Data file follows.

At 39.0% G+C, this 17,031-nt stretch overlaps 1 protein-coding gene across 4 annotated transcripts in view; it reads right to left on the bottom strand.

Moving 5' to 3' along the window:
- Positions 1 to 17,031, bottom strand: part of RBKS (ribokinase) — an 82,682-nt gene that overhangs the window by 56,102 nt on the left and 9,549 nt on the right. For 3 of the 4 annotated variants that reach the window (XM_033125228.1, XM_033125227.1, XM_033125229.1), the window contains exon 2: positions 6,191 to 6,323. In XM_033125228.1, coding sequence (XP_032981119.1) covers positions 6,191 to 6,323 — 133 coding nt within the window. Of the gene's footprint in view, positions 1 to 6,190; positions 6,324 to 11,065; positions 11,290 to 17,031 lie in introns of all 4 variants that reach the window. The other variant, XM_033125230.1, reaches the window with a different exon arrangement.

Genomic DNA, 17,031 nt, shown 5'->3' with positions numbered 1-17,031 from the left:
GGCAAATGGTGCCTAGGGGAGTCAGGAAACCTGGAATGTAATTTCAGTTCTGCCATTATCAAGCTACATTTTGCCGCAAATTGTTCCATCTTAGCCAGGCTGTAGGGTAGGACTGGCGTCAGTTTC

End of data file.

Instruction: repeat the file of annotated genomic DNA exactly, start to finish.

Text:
At 39.0% G+C, this 17,031-nt stretch overlaps 1 protein-coding gene across 4 annotated transcripts in view; it reads right to left on the bottom strand.

Moving 5' to 3' along the window:
- Positions 1 to 17,031, bottom strand: part of RBKS (ribokinase) — an 82,682-nt gene that overhangs the window by 56,102 nt on the left and 9,549 nt on the right. For 3 of the 4 annotated variants that reach the window (XM_033125228.1, XM_033125227.1, XM_033125229.1), the window contains exon 2: positions 6,191 to 6,323. In XM_033125228.1, coding sequence (XP_032981119.1) covers positions 6,191 to 6,323 — 133 coding nt within the window. Of the gene's footprint in view, positions 1 to 6,190; positions 6,324 to 11,065; positions 11,290 to 17,031 lie in introns of all 4 variants that reach the window. The other variant, XM_033125230.1, reaches the window with a different exon arrangement.

Genomic DNA, 17,031 nt, shown 5'->3' with positions numbered 1-17,031 from the left:
GGCAAATGGTGCCTAGGGGAGTCAGGAAACCTGGAATGTAATTTCAGTTCTGCCATTATCAAGCTACATTTTGCCGCAAATTGTTCCATCTTAGCCAGGCTGTAGGGTAGGACTGGCGTCAGTTTC